Alteration + Addition Brisbane, Qld
It’s fairly common these days for people to be thinking of resale as they go into a renovation project with an architect. Arguably, that mindset places limitations on the process, whereby the daydreams of a new place for living are filtered through the lens of “broad appeal.” In this project, however, client Tamsin was not interested in the “real estate game” of satisfying some generic future market in the renovation of her house in Annerley in Brisbane’s inner south. Instead, Zuzana and Nicholas Architects proceeded from the perspective of what needed to be done to make the small timber cottage wonderfully liveable for the family for the long run, celebrating the qualities that suited them best. Tamsin’s biggest desire was to create meaningful connections to the garden from as many parts of the home as possible. As an avid gardener, she wished to offer her children rich and varied experiences of nature as part of their everyday life.
Zuzana and Nicholas edited the fabric of the existing cottage to establish a new order of connectivity and practical adjacencies including, importantly, a long sightline from the front door to the green of the garden at the rear. While the street-facing rooms and small enclosed verandah were given a tidy up, the design focused principally on refiguring the back half of the house to be find a better harmony internally and with the outdoors. In this process of augmenting and replacing the skin-and-bone qualities of traditional construction with bespoke built-out and built-in joinery, the renovated interior has been given more definition. Edges have been thickened with storage and shelving elements that help each room serve more than one purpose, an important consideration in a small dwelling.
The reconfigured kitchen has been unfurled from its original position to hug the northern and western edges of what is now a long dining and living room oriented toward the garden. At the end of the room, a new garden view is framed by a window seat where once there was a narrow louvre set. The kitchen cabinetry is made of low-emission plywood, which Tamsin was interested in staining green. The variation of the stained finish tangibly enlivens the materiality of the interior in a kind of kinship with the garden surrounds. Adjacent to the long room and subdivided from it by bespoke open shelving is a playroom. This space can also be used as a guest bedroom thanks to the simple inclusion of stackable sliding doors built-in behind the joinery.
While the interior of the existing house has been significantly opened up through renovation, the
fulcrum of connection between house and garden is created by a small, one-room extension. It’s a memorably transformative element that is glimpsed from throughout the house. A double-height pavilion clad in Zincalume, its form rises toward the east and opens wide on two sides at ground level. To the east it opens onto a stone terrace while to the north it befriends a bed of waving grasses via a low datum, which has been built up out of the new room’s concrete base to offer a reposeful edge. This is a companion threshold moment to the nearby window seat, each celebrating the home’s new unity with its place. Vertically, the pavilion offers a novel delight in a mezzanine nested beneath the apex of the skillion roof. It’s just wide enough to accommodate a small variety of possible purposes: as a study, an extra sleeping place or a much-loved reading eyrie for the children.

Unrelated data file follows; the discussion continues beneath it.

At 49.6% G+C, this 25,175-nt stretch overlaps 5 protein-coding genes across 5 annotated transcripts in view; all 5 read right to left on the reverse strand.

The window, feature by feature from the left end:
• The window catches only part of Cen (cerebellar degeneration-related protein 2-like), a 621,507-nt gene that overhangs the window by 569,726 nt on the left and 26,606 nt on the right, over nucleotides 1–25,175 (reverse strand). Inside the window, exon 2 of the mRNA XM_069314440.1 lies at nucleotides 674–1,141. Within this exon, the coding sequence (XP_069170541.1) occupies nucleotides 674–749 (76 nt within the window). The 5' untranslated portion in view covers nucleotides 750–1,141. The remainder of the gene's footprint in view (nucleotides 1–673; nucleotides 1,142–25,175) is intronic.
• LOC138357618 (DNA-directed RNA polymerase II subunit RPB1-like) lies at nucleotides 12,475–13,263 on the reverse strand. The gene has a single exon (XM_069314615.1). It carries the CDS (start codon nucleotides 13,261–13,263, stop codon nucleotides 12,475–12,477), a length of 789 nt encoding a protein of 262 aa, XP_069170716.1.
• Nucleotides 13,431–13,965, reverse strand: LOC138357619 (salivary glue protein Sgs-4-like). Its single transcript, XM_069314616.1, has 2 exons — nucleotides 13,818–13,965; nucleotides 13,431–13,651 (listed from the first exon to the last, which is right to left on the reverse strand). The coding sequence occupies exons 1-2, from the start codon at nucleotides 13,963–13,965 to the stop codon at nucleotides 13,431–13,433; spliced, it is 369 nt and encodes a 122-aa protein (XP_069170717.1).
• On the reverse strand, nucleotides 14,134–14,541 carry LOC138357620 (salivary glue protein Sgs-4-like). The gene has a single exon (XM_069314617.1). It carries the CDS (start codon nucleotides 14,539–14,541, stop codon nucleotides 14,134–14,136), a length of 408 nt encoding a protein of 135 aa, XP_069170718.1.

Although modest in area and materially restrained, this new room adds a tangible spatial luxury to the home. It pragmatically increases the liveable area available to the family, but it also multiplies the ways one can inhabit the dwelling, which always makes a small home feel generous. It also dovetails the house with the rich and varied garden, which was a collaborative project between Tamsin and Jonathan Kopinski. Much as the reimagined house knits together new adjacencies and creates many different places to be, the garden offers a patchwork of textures and experiential worlds for the children: a square of perfect lawn, a productive garden, a shadowy grove. And from the garden, looking back at the bright pavilion with its welcoming open thresholds, they can spy all the other places where they can play, sit and read.
Before Zuzana and Nicholas’s intervention, this was a dark, compartmentalized and introverted house that constrained family life within a century-old planning pattern. The architects have stitched in a new logic of connectivity, editing, augmenting and extending the house to create a unique and beautiful scaffold for this particular family’s inhabitation, enriched and interwoven with the stuff of their daydreams.